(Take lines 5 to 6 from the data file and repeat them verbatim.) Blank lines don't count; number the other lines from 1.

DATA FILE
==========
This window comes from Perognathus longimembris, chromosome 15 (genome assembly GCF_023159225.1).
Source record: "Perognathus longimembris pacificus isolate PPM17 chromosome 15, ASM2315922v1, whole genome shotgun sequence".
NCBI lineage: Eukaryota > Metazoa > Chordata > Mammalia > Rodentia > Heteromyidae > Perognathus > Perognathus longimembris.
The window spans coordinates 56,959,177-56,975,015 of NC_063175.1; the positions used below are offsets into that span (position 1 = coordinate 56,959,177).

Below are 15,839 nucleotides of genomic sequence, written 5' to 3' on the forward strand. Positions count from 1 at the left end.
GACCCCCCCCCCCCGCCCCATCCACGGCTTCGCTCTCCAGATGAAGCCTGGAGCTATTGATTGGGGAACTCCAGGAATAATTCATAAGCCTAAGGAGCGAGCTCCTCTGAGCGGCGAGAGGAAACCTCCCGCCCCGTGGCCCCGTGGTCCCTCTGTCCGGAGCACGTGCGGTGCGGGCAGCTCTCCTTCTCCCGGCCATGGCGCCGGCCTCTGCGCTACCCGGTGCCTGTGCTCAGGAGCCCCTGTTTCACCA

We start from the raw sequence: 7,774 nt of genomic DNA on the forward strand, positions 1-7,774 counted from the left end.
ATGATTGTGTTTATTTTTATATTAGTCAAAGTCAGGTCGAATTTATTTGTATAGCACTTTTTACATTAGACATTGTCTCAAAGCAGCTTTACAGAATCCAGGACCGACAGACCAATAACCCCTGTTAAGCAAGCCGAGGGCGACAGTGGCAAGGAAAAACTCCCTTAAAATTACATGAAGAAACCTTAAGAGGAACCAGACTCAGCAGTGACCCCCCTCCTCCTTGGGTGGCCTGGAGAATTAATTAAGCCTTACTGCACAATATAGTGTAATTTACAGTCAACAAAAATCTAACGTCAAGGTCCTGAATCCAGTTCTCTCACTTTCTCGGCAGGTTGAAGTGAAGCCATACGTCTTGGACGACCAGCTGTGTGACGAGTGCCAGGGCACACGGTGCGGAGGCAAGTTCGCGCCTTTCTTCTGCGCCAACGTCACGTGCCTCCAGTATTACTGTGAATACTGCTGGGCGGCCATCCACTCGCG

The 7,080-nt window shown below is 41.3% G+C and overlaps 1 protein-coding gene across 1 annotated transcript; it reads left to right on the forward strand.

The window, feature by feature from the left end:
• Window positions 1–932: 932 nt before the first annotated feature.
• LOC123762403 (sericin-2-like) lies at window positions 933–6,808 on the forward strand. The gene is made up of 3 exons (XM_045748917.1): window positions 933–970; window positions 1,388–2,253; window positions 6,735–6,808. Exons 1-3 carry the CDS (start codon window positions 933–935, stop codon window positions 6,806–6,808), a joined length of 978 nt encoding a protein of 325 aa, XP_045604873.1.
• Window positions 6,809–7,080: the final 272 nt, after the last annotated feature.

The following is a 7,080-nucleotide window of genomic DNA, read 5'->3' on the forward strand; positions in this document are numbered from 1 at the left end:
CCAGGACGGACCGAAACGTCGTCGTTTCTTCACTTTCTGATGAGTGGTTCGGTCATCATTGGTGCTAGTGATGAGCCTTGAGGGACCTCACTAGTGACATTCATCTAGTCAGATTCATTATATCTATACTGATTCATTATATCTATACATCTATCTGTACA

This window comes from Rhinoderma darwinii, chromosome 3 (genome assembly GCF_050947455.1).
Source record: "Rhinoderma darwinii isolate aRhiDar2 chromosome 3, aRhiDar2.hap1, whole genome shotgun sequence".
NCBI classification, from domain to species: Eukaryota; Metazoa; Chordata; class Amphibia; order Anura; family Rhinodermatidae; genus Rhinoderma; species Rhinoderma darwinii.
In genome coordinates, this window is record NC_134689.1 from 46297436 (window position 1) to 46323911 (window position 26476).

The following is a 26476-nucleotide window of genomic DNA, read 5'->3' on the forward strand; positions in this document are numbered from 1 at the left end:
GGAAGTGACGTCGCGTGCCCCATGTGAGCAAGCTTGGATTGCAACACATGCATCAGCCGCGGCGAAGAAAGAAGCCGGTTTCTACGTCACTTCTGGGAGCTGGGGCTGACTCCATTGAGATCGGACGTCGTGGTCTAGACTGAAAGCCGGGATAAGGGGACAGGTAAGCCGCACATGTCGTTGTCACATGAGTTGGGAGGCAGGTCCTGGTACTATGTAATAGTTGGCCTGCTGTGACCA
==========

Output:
Below are 15,839 nucleotides of genomic sequence, written 5' to 3' on the forward strand. Positions count from 1 at the left end.
GACCCCCCCCCCCCGCCCCATCCACGGCTTCGCTCTCCAGATGAAGCCTGGAGCTATTGATTGGGGAACTCCAGGAATAATTCATAAGCCTAAGGAGCGAGCTCCTCTGAGCGGCGAGAGGAAACCTCCCGCCCCGTGGCCCCGTGGTCCCTCTGTCCGGAGCACGTGCGGTGCGGGCAGCTCTCCTTCTCCCGGCCATGGCGCCGGCCTCTGCGCTACCCGGTGCCTGTGCTCAGGAGCCCCTGTTTCACCA